Toddler Reading List – Monkeys

Every Friday morning I read stories and sing songs to toddlers at Cover to Cover, the local bookstore. Because my son has been quite a monkey recently, I thought we’d have a monkey theme this week.

Monkey and Me by Emily Gravett. This is a beautifully illustrated book by an award winning author illustrator. It’s also the first book that my son really loved. A little girl takes her toy monkey on a day out to the zoo, where they learn to walk like the animals.

Caps for Sale by Esphyr Slobodkina. A classic story about a hardworking peddlar who has to play monkey see monkey do to get his caps back from a tree full of monkeys. It’s really fun to read, pretending to balance caps on your head and stanping feet and shaking fists at the monkeys.

Where’s my Mom by Julia Donaldson. Baby monkey can’t find his Mum, but there’s a friendly butterfly who wants to help him. Unfortunately the butterfly doesn’t have any experience of babies who look like their parents which leads to several pages of misunderstandings. So we get to shout, No No No…that’s an elephant! (or a bat or a spider or a snake or a frog or a parrot). Donaldson’s rhymes bounce along just as you would expect and Axel Scheffler’s illustrations are colorful and friendly.

The Escape of Marvin the Ape by Caralyn Buehner and Mark Buehner. Marvin the gorilla escapes from the zoo and is completely at home in the urban jungle of New York City. The cops are after him (you can see them in every picture) but he manages to give them the slip. The best thing about this book are the incredible illustrations which we never get tired of exploring. There is always something fun to look for, whether it’s the shapes in the clouds, a message in a bottle, a renegade ostrich or a sneaky cat. This one comes highly recommended.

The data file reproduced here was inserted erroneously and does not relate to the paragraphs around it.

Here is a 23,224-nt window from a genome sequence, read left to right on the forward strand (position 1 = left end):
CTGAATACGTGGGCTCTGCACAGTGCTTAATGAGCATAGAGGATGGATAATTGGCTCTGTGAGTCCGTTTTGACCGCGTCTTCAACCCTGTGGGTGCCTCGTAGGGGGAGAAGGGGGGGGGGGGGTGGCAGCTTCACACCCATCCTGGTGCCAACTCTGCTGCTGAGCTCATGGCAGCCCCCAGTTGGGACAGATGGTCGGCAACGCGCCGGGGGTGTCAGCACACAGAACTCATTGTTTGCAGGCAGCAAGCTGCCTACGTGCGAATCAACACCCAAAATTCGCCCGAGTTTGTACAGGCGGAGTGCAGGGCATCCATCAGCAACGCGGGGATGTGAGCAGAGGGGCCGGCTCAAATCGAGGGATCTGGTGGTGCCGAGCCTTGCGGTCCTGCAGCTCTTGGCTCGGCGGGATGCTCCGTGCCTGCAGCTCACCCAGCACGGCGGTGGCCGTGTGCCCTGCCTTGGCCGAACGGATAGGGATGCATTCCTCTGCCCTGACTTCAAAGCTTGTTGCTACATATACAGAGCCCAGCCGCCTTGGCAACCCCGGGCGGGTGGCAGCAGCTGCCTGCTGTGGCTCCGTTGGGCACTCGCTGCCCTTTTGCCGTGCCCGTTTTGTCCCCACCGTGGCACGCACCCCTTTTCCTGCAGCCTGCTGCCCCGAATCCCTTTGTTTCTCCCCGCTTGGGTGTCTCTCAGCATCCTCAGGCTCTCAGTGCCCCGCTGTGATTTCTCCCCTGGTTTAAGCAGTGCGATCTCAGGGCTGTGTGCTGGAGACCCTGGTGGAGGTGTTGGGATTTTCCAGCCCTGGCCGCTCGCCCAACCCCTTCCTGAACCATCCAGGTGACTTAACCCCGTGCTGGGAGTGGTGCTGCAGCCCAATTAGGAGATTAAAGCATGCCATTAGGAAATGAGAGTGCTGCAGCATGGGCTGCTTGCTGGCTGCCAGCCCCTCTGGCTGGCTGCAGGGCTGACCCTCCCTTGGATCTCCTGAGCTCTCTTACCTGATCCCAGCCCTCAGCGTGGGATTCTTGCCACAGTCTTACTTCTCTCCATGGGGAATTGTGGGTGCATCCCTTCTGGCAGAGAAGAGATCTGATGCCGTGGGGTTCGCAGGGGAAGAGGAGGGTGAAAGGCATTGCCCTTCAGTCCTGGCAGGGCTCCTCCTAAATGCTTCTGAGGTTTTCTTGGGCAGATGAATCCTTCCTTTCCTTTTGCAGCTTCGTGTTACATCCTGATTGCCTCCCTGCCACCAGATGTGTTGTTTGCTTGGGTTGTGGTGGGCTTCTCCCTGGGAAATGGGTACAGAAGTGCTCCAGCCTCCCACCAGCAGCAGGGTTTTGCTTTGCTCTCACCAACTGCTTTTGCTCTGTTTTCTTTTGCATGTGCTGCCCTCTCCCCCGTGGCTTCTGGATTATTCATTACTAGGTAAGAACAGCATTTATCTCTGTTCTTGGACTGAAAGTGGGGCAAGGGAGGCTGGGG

Giraffes Can’t Dance by Giles Andreae and Guy Parker-Rees. Although this book is not entirely about monkeys, it does feature eight babboons who team up for a splendid scottish reel. This is a great little parable about how cool it is to be different and to dance to your own tune. Gerald the Giraffe thinks he’s too clumsy to dance and when he gets teased by the other animals, it makes him very sad. Luckily there’s a cricket with a violin who knows a lot about music.

We will be playing Monkey See Monkey Do, singing Five Little Monkeys Jumping on the Bed, Animal Fair and If You’re Happy and You Know It and we’ll read some of Giles Andreae’s poems about the Gorilla and the Chimpanzee.


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